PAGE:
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Lecture 21.pdf

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University of Waterloo
MATH 136
Robert Sproule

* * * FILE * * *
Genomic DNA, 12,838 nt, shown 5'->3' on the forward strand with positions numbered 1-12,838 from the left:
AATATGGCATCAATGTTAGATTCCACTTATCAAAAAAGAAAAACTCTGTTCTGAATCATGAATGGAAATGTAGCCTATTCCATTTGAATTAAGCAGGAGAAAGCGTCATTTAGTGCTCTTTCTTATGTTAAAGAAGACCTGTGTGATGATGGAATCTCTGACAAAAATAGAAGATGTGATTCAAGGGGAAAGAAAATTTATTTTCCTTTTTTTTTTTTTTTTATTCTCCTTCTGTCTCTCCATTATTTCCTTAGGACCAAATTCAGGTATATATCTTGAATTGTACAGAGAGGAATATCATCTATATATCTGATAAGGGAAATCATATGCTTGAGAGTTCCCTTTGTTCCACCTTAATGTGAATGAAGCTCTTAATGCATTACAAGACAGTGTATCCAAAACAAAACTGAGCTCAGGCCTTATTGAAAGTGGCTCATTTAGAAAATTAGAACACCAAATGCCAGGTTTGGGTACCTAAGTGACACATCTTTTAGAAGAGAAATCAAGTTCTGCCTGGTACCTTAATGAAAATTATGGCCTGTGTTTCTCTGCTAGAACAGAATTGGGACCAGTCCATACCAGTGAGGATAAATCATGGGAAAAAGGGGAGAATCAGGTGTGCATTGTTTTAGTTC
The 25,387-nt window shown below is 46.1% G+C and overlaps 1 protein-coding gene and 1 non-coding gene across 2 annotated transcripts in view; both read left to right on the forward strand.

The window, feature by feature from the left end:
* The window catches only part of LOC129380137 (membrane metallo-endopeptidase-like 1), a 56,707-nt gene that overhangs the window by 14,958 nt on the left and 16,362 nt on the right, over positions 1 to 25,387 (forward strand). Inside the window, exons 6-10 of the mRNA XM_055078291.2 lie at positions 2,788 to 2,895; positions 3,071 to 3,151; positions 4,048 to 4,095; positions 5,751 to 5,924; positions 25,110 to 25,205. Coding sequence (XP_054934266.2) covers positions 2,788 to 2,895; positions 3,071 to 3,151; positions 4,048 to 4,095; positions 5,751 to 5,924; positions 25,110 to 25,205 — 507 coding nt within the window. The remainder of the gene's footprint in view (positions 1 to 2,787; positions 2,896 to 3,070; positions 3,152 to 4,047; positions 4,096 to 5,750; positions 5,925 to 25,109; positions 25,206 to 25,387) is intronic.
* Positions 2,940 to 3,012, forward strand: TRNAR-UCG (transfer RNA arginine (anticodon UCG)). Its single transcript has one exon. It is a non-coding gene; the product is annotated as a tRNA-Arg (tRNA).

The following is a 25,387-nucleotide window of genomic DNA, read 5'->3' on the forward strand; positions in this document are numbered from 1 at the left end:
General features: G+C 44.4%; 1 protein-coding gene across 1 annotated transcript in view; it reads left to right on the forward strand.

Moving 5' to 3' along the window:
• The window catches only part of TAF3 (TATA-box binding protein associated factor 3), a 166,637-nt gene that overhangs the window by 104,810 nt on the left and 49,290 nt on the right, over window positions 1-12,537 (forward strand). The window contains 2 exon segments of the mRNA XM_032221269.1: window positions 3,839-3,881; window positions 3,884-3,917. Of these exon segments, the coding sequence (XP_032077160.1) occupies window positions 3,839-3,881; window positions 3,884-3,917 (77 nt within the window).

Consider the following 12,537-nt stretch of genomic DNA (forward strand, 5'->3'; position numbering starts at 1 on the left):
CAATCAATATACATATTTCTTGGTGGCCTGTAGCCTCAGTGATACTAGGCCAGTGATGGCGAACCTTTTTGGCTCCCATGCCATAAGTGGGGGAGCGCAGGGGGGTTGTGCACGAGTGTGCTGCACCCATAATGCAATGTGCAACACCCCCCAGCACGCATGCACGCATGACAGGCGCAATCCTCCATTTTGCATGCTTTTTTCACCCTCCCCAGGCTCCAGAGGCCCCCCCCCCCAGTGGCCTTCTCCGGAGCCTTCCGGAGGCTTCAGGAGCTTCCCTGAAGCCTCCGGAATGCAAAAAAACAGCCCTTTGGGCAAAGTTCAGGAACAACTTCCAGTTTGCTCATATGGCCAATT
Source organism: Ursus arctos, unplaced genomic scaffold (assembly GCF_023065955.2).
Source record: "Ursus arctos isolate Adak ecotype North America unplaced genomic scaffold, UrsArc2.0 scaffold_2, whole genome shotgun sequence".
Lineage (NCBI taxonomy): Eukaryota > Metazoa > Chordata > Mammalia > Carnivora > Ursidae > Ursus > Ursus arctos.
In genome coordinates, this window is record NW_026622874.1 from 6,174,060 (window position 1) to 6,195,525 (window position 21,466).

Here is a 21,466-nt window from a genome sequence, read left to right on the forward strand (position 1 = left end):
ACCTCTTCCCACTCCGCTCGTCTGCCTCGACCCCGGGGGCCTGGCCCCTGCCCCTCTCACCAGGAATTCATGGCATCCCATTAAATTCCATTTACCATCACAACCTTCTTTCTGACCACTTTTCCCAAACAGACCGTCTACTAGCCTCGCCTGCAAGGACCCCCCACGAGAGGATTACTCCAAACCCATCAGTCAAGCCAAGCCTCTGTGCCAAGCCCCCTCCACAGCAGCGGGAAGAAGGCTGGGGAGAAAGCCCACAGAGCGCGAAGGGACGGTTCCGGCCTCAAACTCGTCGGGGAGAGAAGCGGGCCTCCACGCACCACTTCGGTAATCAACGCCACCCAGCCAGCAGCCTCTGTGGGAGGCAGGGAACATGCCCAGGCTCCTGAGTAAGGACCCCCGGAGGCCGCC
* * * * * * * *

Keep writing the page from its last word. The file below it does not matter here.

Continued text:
Friday, February 28 − Lecture 21 : Basis and dimension of a vector space Concepts: 1. Define a basis. 2. Recognize that any two bases have the same number of elements. 3. Verify that a set is linearly independent. Verify that a set is a basis. 4. Define dimension of a vector space. 21.1 Definition − If {v , v1...2, v } ik both 1. A spanning family of V and 2. Linearly independent then we say that {v , v ....,v } is a basis of V . 1 2, k 21.2 Theorem − Any n linearly independent vectors inthe vector space ℝ forms a basis n n of ℝ . Proof: - Suppose {v , v1...2, v } lnnearly independent . n - To show that {v , v 1...2,v } isna basis it suffices to show that this set spans ℝ . - Let A = [v 1 v2....,v n, a square n by n matrix n n - To show that spans ℝ it suffices to show that Col(A) = ℝ . n - To do this it suffices to show that for any vector v in ℝ , Ax = v is consistent. - Since {v , v ....,v } is linearly independent Ax = 0 only has the trivial solution. 1 2, n - This implies that A is the identity matrix. RREF - Then the system [A | v] row reduces to [ I | w] and so has a unique solution. - Thus Col(A) = ℝ . And so {v , v ....,v } spans ℝ . n 1 2, n - So {v ,1v .2,.,v }nis a basis of ℝ n 21.2.1 Remark – The trivial subspace {0} of a vector space V is a special vector space which does not have a basis. 21.3 Theorem − Suppose B = {v , v , …,1v }2is a basns of V and {w , w , … w } i1 lin2arly k independent in V. Then k ≤ n. (Proof is left to read from the text on page 124). 21.3.1 Corollary − If A and B are two finite bases of a vector space V then A and B contain the same number of elements. Proof is given in class. This follows almost immediately from the theorem. 21.4 Definition − If a vector space V has a finite basis,the common number of elements in all its bases is called the dimension of V. This number is denoted by dim(V). 21.5 Definition − A vector space V which has a finite spanning family is referred to as being finite dimensional. That is, there exists in V a finite set {v , v 1...2,v } ok vectors such that V = span(v , 1 ..2,, v )k 21.5.1 Remark − There is a theorem that confirms that:
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